FESCO is one of Russia’s major rolling stock operators boasting own technical and repair facilities servicing its railcar fleet. The Rail Division offers a wide array of transportation and logistics services such as transporting general cargoes in box cars, renting out own rolling stock to transport cargoes across Russia, the CIS and Baltic states, as well as locomotive leasing and services of the network of inland terminals in Tomsk, Khabarovsk and Novosibirsk.
The Rail Division includes rolling stock owners and operators: Transgarant, Russkaya Troyka, Stroyopttorg (an inland terminal in Khabarovsk) and TG-Terminal.
In 2020, total railway shipments were down by 2.7%. The reduction across the key cargoes was due to the economic slowdown during the COVID-19 pandemic and lockdowns across the world. Reduced shipments led to sluggish demand for new railcars. In 2020, the output by railcar manufacturers was 26% below the 2019 level, totalling around 60 thousand cars, including those intended for exports. Broken down by type of rolling stock, shipments saw a decrease across all types of cars except for fitting platforms and grain hoppers.
The combination of expanding operating fleet and reduced shipments caused a surplus of cars, affecting operations in the network. The total average time between loadings in the same car increased by 6.5% in 2020. As a result of the overall trend to switch to full train shipments, the idle time of cars at intermediary and technical stations was reduced, but the dwell time for work events, including amount of time spent waiting for loading, increased considerably.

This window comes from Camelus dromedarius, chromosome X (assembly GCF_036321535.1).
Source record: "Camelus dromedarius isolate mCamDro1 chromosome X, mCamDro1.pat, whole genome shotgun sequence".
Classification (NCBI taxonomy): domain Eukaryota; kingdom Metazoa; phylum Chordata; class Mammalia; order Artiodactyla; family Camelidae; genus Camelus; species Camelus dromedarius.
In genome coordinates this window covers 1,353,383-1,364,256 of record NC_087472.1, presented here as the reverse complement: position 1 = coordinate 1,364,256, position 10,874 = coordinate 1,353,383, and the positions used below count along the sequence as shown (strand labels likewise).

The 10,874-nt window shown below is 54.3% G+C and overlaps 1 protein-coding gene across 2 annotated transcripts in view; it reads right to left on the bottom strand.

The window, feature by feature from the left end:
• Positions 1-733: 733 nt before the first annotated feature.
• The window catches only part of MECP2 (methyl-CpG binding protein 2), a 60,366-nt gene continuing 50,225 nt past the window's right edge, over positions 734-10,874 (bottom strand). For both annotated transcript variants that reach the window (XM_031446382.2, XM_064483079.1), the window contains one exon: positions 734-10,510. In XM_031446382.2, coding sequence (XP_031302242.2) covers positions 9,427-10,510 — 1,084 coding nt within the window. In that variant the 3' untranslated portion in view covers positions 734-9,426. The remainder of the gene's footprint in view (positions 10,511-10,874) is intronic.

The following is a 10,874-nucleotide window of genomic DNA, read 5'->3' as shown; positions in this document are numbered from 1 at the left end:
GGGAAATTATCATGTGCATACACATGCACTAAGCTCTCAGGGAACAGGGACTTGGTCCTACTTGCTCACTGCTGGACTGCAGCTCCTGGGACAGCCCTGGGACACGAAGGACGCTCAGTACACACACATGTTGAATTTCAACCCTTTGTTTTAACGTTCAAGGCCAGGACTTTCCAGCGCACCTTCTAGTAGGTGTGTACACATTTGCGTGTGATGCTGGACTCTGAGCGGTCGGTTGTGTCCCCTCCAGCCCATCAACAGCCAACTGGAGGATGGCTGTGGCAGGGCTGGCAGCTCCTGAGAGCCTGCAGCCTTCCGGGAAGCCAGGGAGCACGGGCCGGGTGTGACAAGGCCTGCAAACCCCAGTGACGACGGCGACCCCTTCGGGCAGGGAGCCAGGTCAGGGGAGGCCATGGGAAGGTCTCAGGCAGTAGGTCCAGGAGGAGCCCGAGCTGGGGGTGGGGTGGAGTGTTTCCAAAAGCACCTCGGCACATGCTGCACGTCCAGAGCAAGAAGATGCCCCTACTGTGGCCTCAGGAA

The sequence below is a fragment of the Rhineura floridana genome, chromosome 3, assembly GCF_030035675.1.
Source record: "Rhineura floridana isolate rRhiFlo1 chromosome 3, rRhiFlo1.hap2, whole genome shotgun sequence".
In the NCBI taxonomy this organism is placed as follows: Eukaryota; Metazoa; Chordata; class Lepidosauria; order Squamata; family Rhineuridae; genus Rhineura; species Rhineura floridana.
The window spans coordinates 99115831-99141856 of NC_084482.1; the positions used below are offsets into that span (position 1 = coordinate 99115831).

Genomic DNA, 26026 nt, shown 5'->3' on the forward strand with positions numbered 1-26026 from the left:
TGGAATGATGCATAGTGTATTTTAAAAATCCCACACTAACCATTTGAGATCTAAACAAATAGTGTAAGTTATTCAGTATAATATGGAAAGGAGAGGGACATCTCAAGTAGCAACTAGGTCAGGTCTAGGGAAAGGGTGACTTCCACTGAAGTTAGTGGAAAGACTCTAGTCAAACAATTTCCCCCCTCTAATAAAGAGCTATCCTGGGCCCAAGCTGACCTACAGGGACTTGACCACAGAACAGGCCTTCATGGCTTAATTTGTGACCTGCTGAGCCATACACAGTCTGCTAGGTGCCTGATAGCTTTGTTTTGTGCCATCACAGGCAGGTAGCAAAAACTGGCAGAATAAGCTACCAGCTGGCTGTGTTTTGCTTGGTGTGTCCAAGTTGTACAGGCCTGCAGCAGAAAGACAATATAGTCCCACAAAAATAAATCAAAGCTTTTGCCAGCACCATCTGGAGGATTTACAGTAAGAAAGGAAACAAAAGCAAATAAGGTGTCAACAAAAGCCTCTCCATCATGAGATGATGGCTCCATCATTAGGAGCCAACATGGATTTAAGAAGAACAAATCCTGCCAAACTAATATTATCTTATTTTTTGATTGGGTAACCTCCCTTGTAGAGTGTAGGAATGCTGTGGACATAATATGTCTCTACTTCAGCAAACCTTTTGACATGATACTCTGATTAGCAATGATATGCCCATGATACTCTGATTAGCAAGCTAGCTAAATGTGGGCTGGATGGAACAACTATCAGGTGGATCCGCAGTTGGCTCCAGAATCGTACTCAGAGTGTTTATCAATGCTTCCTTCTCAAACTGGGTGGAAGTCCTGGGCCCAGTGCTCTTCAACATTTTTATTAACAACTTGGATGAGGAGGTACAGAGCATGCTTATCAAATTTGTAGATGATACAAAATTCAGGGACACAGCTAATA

In the fitting platforms segment, demand for cars was supported by changes in transportation logistics as a higher share of transit shipments and deliveries via Russia’s Far East resulted in an increase in the average trip length. The total cargo load of Russian Railways’ network increased by 7%, with cargo turnover for loaded universal containers, which account for the bulk of the shipments, adding 23%. Tougher operating conditions in the network alongside a larger number of abandoned trains resulted in a larger fleet required to meet the growing demand for transportation. The recovering share of imports through St Petersburg and slower growth in transit shipments will cause a surplus of fitting platforms.
Shipments by box cars were down by 3.8% last year, mainly as a result of domestic transportation of construction materials, sugar, flour, and grains. In addition to COVID-19 lockdown measures, the segment was affected by containerisation of some of the cargo flows as new regular container trains were put in place. Only export shipments to the CIS and China delivered growth. Exports account for 35% of all shipments.
The key risks that may lead to a reduction in cargo load include:
- faster containerisation. This is due to expanded geography of routes and development of infrastructure and transportation technologies to containerise new types of cargoes;
- upcoming expiration of the service life for 55% of the shunting locomotive fleet that services access routes of industrial facilities, including those used for the loading of box cars. To address the issue, government subsidies are needed to purchase new traction rolling stock;
- surplus of gondola cars and the resulting reduction in margins for the operators of competing types of rolling stock.
However, box cars offer the benefit of larger capacity as compared to gondola cars or containers. There is currently stronger demand for cars with a capacity of 158 cu m and above from the largest pulp and paper producers. Today, higher-capacity cars already account for some 40% of the car fleet, an increase of 6% in 2020.